Birmingham, AL (near) Furnace Explosion, Mar 1926
FLAMING MASS IS SPREAD OVER AN AREA MANY FEET.
TWENTY MEN CAUGHT FORCE OF MASS OF METAL.
MANY ARE INJURED.
FEAR DEATH LIST WILL MOUNT AS DEBRIS IS LIFTED.
Birmingham, Ala., Mar. 20. -- (AP) -- Alabama's mine field today recorded another major disaster when sixteen men were killed and seventeen others injured in an explosion which wrecked furnace number 2 of the Woodward Iron Company, 10 miles west of Birmingham. First reports were conflicting as to the number of dead owing to confusion incident to removal of the bodies from the debris.
The top of the furnace was lifted and molten metal spread over an area of several hundred feet. The twenty men who caught the force of the flaming cloud had no chance to escape. Scores of other employes were working just outside the area covered by the scattering metal.
The furnace was an iron maker pig iron being produced after ore had been melted. Hundreds of tons of ore in the receptable was a liquid mass. The cause of the accident has not been determined.
The dead: H. O. MASSEY, furnace superintendent; BILL RUTHERFORD, FOREST LAWLEY and E. B. MARGIN, all white; L. FUNDERBURY and CLIFF BAUGH, negroes.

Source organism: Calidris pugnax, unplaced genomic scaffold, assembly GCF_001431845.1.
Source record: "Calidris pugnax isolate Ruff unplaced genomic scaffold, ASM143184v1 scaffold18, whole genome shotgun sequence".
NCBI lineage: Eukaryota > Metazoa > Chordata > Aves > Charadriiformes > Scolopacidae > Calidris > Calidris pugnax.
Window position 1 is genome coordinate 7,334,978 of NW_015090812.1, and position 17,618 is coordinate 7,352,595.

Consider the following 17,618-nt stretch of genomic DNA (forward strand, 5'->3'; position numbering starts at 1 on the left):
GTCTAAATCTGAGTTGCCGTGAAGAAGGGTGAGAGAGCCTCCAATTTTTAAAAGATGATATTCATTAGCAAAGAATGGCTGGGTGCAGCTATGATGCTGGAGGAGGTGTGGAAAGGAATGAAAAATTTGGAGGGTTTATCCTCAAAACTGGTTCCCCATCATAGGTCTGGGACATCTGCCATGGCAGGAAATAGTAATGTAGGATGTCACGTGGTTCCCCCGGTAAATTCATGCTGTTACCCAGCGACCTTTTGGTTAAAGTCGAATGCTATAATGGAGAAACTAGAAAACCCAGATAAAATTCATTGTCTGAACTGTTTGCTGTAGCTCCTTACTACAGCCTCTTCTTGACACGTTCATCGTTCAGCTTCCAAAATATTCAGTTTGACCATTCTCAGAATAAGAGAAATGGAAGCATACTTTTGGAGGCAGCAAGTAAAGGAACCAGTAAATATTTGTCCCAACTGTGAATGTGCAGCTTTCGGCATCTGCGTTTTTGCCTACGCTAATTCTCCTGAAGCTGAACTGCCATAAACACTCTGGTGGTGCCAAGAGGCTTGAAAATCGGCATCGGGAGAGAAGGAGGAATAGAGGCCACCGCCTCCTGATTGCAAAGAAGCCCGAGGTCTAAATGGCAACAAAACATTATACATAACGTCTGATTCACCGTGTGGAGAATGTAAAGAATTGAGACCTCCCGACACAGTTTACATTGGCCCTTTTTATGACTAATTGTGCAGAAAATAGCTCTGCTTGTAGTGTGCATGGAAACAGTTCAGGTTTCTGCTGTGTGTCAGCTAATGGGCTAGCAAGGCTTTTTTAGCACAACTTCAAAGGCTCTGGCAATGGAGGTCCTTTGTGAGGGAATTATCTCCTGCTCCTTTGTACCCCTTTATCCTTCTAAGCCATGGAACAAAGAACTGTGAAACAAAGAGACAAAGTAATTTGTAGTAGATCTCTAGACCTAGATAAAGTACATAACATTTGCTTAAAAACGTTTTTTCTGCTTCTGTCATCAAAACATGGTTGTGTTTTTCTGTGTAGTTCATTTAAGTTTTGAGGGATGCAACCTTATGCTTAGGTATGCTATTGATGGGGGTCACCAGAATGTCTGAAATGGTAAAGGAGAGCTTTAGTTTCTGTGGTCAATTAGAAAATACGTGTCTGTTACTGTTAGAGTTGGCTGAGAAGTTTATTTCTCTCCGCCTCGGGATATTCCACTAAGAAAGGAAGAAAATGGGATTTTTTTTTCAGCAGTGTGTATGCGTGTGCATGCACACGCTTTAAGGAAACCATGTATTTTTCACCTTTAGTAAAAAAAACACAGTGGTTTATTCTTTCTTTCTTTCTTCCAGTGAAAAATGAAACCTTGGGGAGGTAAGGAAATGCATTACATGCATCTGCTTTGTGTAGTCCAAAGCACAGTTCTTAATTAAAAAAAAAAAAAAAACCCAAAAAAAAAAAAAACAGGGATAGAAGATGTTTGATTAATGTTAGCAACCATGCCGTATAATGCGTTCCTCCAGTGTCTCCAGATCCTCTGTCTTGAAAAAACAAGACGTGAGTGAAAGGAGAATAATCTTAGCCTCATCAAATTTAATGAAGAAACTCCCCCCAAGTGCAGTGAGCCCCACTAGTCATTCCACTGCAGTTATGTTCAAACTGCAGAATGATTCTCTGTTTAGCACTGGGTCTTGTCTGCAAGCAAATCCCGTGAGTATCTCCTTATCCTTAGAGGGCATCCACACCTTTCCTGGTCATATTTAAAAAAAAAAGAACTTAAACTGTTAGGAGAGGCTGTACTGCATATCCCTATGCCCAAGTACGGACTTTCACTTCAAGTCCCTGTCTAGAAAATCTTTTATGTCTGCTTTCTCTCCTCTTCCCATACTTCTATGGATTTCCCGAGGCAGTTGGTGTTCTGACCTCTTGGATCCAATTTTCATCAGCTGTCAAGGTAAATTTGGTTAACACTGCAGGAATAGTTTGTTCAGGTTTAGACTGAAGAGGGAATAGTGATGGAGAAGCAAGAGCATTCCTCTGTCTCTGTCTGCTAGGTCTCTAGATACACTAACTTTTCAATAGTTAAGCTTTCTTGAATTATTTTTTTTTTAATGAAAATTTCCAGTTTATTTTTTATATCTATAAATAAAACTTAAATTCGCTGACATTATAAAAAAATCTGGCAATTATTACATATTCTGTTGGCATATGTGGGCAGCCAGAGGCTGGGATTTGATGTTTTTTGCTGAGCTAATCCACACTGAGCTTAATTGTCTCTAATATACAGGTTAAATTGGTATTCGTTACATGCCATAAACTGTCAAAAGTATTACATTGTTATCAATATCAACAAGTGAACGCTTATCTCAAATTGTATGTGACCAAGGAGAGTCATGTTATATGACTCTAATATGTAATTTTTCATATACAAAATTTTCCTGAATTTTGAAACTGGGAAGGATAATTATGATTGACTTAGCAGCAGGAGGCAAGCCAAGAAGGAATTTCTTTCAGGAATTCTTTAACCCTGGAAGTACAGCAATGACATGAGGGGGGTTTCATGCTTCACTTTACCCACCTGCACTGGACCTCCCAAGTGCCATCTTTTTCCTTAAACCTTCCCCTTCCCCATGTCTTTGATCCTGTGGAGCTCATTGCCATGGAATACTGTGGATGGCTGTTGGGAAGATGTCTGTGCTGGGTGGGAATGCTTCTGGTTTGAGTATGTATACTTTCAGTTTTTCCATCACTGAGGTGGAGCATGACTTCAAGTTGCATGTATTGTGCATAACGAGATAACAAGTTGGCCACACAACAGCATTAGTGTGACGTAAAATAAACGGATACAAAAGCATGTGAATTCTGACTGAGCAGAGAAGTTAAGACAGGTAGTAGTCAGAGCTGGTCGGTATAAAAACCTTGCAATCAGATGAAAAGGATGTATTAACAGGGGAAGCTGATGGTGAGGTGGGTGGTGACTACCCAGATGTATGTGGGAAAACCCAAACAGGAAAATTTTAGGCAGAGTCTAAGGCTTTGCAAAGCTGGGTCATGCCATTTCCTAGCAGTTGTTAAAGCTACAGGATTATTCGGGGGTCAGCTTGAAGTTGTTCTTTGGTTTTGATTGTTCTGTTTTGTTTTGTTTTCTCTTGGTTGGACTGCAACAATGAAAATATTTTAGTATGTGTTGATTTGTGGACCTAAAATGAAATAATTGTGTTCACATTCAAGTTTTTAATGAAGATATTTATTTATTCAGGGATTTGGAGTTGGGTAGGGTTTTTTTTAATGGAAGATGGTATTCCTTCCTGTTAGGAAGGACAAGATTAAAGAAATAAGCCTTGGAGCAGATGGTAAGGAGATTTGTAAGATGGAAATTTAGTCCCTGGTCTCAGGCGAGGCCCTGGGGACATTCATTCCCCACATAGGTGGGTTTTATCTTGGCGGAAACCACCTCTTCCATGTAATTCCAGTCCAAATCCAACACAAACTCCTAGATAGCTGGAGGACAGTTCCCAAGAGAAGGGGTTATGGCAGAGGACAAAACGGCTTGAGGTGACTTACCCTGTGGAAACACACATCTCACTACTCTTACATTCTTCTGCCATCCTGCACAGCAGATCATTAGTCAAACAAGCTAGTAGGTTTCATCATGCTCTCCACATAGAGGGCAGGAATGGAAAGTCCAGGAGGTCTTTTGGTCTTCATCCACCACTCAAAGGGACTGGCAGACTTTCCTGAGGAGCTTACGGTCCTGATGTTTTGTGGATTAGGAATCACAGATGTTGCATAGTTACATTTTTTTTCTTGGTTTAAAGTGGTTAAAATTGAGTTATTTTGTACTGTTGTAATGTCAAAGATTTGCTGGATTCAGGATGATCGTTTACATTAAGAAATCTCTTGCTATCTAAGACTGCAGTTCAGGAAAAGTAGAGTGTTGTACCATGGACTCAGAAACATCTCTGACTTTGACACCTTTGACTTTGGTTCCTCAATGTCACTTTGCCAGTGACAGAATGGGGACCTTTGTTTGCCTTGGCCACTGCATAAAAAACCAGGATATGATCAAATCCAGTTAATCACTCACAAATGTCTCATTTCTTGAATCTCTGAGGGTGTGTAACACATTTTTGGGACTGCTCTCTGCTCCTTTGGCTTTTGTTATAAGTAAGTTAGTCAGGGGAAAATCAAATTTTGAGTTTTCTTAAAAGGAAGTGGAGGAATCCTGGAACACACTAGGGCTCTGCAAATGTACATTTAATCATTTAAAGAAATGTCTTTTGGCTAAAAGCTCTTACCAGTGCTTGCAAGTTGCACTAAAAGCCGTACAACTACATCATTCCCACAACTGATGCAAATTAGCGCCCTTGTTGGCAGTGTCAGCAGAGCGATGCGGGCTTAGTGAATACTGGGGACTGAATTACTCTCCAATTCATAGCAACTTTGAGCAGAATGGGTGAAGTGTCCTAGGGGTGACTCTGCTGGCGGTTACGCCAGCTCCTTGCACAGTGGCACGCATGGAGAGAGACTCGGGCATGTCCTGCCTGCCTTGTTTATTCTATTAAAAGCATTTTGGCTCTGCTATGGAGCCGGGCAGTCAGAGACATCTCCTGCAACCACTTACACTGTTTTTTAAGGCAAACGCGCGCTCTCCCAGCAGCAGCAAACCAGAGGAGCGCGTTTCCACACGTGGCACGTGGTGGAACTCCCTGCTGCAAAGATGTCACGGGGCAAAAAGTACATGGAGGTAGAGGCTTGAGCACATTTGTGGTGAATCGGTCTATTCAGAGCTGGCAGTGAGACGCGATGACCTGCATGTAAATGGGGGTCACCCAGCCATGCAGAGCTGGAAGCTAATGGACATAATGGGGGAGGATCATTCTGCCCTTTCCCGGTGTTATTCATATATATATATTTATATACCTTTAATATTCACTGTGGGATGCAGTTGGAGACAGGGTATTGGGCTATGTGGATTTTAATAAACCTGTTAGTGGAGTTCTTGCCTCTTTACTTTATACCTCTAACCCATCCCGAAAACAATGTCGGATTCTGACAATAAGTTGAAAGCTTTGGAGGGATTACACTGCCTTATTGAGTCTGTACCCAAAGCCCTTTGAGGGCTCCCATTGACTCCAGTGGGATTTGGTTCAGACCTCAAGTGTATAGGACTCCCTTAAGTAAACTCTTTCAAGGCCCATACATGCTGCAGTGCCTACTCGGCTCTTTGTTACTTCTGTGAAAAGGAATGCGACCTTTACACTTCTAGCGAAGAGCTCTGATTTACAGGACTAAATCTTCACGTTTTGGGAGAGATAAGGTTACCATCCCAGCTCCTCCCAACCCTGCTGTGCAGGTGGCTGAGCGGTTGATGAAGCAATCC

Ten white and seven negro workers were injured. Eight of the white men hurt were identified. They are WILLLIAM BEAVEY, WILL ACKER, J. P. DINSMORE, Z. H. HUMPHREYS, HENRY HOFFMAN, J. F. WOLF, JOE WEST and CHARLES NELSON.
The negro workers hurt are JOHN DEAS, ARCHIE BELL, PERDY COLLINS, JOE CAID, WILLIAM RIBB, RONA COPELAND and EDWARD BROWN.
Deputy Coroner Crowe at Bessemer said later he feared the death list would mount as it was believed other bodies would be found under debris at the wrecked plant.
The statement of the coroner as to the number of dead was confirmed at the offices of the company by A. P. Woodward, chairman of the board of directors. Several of the workers were buried under the wreck and it was hours before they were reached. It was believed at first that some of the workers about the furnace escaped but search revealed a dozen bodies hidden in the debris.
Gastonia Daily Gazette North Carolina 1925-03-20